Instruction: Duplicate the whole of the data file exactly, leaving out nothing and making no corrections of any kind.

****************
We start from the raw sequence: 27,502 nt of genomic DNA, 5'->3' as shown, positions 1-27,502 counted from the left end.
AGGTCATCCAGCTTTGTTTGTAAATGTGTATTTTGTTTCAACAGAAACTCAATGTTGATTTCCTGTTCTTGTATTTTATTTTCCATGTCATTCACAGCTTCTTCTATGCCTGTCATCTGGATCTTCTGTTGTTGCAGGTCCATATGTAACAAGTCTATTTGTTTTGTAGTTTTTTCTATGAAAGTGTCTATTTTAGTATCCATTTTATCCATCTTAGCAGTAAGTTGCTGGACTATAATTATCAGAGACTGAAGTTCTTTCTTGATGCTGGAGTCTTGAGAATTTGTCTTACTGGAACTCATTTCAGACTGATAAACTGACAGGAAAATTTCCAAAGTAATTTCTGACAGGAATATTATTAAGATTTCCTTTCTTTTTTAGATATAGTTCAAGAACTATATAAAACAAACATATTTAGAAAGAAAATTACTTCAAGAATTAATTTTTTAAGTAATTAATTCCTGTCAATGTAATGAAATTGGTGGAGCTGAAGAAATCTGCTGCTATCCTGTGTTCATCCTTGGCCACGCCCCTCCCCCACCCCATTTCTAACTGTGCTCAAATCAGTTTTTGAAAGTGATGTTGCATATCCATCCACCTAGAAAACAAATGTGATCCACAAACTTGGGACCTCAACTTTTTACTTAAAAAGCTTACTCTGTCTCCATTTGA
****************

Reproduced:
We start from the raw sequence: 27,502 nt of genomic DNA, 5'->3' as shown, positions 1-27,502 counted from the left end.
AGGTCATCCAGCTTTGTTTGTAAATGTGTATTTTGTTTCAACAGAAACTCAATGTTGATTTCCTGTTCTTGTATTTTATTTTCCATGTCATTCACAGCTTCTTCTATGCCTGTCATCTGGATCTTCTGTTGTTGCAGGTCCATATGTAACAAGTCTATTTGTTTTGTAGTTTTTTCTATGAAAGTGTCTATTTTAGTATCCATTTTATCCATCTTAGCAGTAAGTTGCTGGACTATAATTATCAGAGACTGAAGTTCTTTCTTGATGCTGGAGTCTTGAGAATTTGTCTTACTGGAACTCATTTCAGACTGATAAACTGACAGGAAAATTTCCAAAGTAATTTCTGACAGGAATATTATTAAGATTTCCTTTCTTTTTTAGATATAGTTCAAGAACTATATAAAACAAACATATTTAGAAAGAAAATTACTTCAAGAATTAATTTTTTAAGTAATTAATTCCTGTCAATGTAATGAAATTGGTGGAGCTGAAGAAATCTGCTGCTATCCTGTGTTCATCCTTGGCCACGCCCCTCCCCCACCCCATTTCTAACTGTGCTCAAATCAGTTTTTGAAAGTGATGTTGCATATCCATCCACCTAGAAAACAAATGTGATCCACAAACTTGGGACCTCAACTTTTTACTTAAAAAGCTTACTCTGTCTCCATTTGA